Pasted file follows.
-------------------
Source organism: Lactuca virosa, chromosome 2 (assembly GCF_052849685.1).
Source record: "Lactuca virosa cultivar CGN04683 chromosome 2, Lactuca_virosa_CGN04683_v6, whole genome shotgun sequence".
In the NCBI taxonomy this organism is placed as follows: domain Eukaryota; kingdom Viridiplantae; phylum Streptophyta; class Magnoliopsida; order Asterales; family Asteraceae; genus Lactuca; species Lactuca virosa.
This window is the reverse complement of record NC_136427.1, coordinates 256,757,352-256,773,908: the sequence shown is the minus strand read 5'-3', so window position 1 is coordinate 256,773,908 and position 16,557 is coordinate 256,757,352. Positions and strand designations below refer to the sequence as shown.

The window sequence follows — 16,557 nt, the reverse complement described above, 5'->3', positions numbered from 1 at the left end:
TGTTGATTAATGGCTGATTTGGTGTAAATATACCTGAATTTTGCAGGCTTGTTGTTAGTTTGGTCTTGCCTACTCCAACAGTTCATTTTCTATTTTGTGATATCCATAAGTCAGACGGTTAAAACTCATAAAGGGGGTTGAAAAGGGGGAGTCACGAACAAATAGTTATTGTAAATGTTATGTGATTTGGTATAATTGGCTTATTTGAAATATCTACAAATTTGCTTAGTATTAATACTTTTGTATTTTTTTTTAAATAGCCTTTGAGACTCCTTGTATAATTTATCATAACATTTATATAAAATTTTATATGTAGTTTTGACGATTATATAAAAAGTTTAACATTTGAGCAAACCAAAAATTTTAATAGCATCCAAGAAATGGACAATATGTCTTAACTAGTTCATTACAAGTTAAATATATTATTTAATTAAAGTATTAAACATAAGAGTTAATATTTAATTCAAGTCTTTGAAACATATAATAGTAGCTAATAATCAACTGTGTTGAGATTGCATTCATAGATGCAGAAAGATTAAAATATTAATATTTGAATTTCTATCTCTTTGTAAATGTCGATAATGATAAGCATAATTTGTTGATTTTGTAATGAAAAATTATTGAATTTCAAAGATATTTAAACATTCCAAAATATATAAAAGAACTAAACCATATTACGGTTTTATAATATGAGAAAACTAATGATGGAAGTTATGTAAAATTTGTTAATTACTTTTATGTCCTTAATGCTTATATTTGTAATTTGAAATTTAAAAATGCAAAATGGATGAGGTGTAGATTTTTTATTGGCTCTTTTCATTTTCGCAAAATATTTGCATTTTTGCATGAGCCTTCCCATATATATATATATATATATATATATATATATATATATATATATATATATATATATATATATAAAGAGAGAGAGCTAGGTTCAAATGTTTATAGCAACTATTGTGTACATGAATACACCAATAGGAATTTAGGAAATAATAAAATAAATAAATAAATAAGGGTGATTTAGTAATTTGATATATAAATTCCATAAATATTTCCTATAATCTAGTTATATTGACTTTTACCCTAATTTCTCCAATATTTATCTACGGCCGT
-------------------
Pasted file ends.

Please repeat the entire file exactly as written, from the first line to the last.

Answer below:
Source organism: Lactuca virosa, chromosome 2 (assembly GCF_052849685.1).
Source record: "Lactuca virosa cultivar CGN04683 chromosome 2, Lactuca_virosa_CGN04683_v6, whole genome shotgun sequence".
In the NCBI taxonomy this organism is placed as follows: domain Eukaryota; kingdom Viridiplantae; phylum Streptophyta; class Magnoliopsida; order Asterales; family Asteraceae; genus Lactuca; species Lactuca virosa.
This window is the reverse complement of record NC_136427.1, coordinates 256,757,352-256,773,908: the sequence shown is the minus strand read 5'-3', so window position 1 is coordinate 256,773,908 and position 16,557 is coordinate 256,757,352. Positions and strand designations below refer to the sequence as shown.

The window sequence follows — 16,557 nt, the reverse complement described above, 5'->3', positions numbered from 1 at the left end:
TGTTGATTAATGGCTGATTTGGTGTAAATATACCTGAATTTTGCAGGCTTGTTGTTAGTTTGGTCTTGCCTACTCCAACAGTTCATTTTCTATTTTGTGATATCCATAAGTCAGACGGTTAAAACTCATAAAGGGGGTTGAAAAGGGGGAGTCACGAACAAATAGTTATTGTAAATGTTATGTGATTTGGTATAATTGGCTTATTTGAAATATCTACAAATTTGCTTAGTATTAATACTTTTGTATTTTTTTTTAAATAGCCTTTGAGACTCCTTGTATAATTTATCATAACATTTATATAAAATTTTATATGTAGTTTTGACGATTATATAAAAAGTTTAACATTTGAGCAAACCAAAAATTTTAATAGCATCCAAGAAATGGACAATATGTCTTAACTAGTTCATTACAAGTTAAATATATTATTTAATTAAAGTATTAAACATAAGAGTTAATATTTAATTCAAGTCTTTGAAACATATAATAGTAGCTAATAATCAACTGTGTTGAGATTGCATTCATAGATGCAGAAAGATTAAAATATTAATATTTGAATTTCTATCTCTTTGTAAATGTCGATAATGATAAGCATAATTTGTTGATTTTGTAATGAAAAATTATTGAATTTCAAAGATATTTAAACATTCCAAAATATATAAAAGAACTAAACCATATTACGGTTTTATAATATGAGAAAACTAATGATGGAAGTTATGTAAAATTTGTTAATTACTTTTATGTCCTTAATGCTTATATTTGTAATTTGAAATTTAAAAATGCAAAATGGATGAGGTGTAGATTTTTTATTGGCTCTTTTCATTTTCGCAAAATATTTGCATTTTTGCATGAGCCTTCCCATATATATATATATATATATATATATATATATATATATATATATATATATATATATATATATAAAGAGAGAGAGCTAGGTTCAAATGTTTATAGCAACTATTGTGTACATGAATACACCAATAGGAATTTAGGAAATAATAAAATAAATAAATAAATAAGGGTGATTTAGTAATTTGATATATAAATTCCATAAATATTTCCTATAATCTAGTTATATTGACTTTTACCCTAATTTCTCCAATATTTATCTACGGCCGT